D.C. Mayor Vincent C. Gray’s economic plan for Ward 8, which he announced on June 27, struck a sour note with some of his campaigns supporters. Activists claim Gray quickly abandoned campaign promises to include leaders from the area in key positions to oversee all projects and programs and to be part of the decision-making.

At the announcement, Gray called for a one-day summit on July 9 at Savoy Elementary School for the Ward 8 community to meet with cabinet members, agency heads and developers for input into the proposed ventures such as the rebuilding of Ballou Senior High School, several housing projects and a massive development for the U.S. Coast Guard and Homeland Security Department.

“There is great enthusiasm in the pipeline of Ward 8 developments. Residents must play a role in shaping these developments,” said Gray.

Ward 8 activists want more than promises. “What’s new? Many of these ideas were already outlined by Ward 8 community leaders and have been on the table under mayors Williams and Fenty,” said Advisory Neighborhood Commissioner Anthony Muhammad. “Our problem has been that the government is slow to move on our ideas.”

For decades, despite its beautiful high peaks and landscapes, Ward 8 has been considered the haven for outcasts and the poor and the last bastion against gentrification. But some believe the tide is swiftly turning.

“If Fenty was considered the developers’ man, then Gray is their darling,” said longtime Ward 8 activist Absalom Jordan.

Unlike other wards in the District where Black neighborhoods have suffered at the hands of developers, Ward 8 leaders want to have more involvement from the onset in deciding how the area should be transformed to enhance existing communities.

“When we look across the District, new developments with high priced condos/townhouses, retail shops and commercial businesses priced the existing Black population out of their own neighborhoods. That’s not what we want for Ward 8,” said Muhammad.

Projects outlined by the mayor that are currently under construction were:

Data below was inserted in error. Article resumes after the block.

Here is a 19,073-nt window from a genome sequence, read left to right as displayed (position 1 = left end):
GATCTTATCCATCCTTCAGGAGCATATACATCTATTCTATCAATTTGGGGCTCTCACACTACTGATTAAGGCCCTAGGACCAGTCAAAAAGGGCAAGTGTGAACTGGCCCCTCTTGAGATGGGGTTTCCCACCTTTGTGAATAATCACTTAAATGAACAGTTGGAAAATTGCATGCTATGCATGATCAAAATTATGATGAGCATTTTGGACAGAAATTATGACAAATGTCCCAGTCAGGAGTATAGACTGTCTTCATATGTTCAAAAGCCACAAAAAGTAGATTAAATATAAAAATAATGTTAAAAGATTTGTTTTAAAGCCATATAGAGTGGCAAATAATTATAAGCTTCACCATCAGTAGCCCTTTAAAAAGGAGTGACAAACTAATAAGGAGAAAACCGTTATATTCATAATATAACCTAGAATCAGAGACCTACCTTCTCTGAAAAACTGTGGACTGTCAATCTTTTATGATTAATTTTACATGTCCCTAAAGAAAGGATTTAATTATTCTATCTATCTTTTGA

Sheridan Station Project – 114 units of new housing with 24 units as replacements for Barry Farm residents.

Matthews Memorial Terrace Project – an additional 99 units with 35 units to be set aside as replacements for Barry Farms residents.

Coast Guard – in 2013, the main Coast Guard headquarters will open on the west campus of St. Elizabeth’s Hospital grounds made up of office space, restaurants and retail shops, as well as residences meant to entice federal workers with short commutes. This will bring about 4,000 employees to Ward 8.

Major redevelopment of St. Elizabeth’s 170-acre east campus, a two-year, $17 million project to begin in 2012, designed to serve Ward 8 neighborhoods with the same amenities the west campus will receive and employment opportunities.

The building of a new Ballou Senior High School, a two-year project which will include automotive and other high technology centers.

“The plan is a good first step but much, much more needs to be done,” said Councilman Marion Barry (D- Ward 8). Barry lived in Ward 8 while he served four terms as mayor but no major development took place during that time.

“There’s no easier way to put it. Ward 8 residents want jobs and with all this development, they don’t want the jobs going to people outside the ward, but especially those who don’t reside in the District. We are getting some jobs. But the unemployment in the ward is so high, we need every able-bodied person working,” Barry said.

Skeptical of Gray’s true commitment to Ward 8 residents, Jordan wondered about the driving force behind the new development, the will of the people or investors?

“When I look at this plan, it’s a top-down solution. They are not asking us what we want, but telling us what we are going to get,” said Jordan, an advisory neighborhood commissioner, who has lived in Ward 8 since 1963.

However, the mayor’s office disagreed. According to Linda Wharton-Boyd, director of communications, the mayor’s team has met with local pastors, commissioners, community groups, and public housing tenants associations. The mayor also plans to set up a website page to engage residents, hold periodic teleconference town hall meetings, set up mini-neighborhood city halls and provide updates in community newsletters, church bulletins and libraries.

 

Valencia Mohammed

Special to the AFRO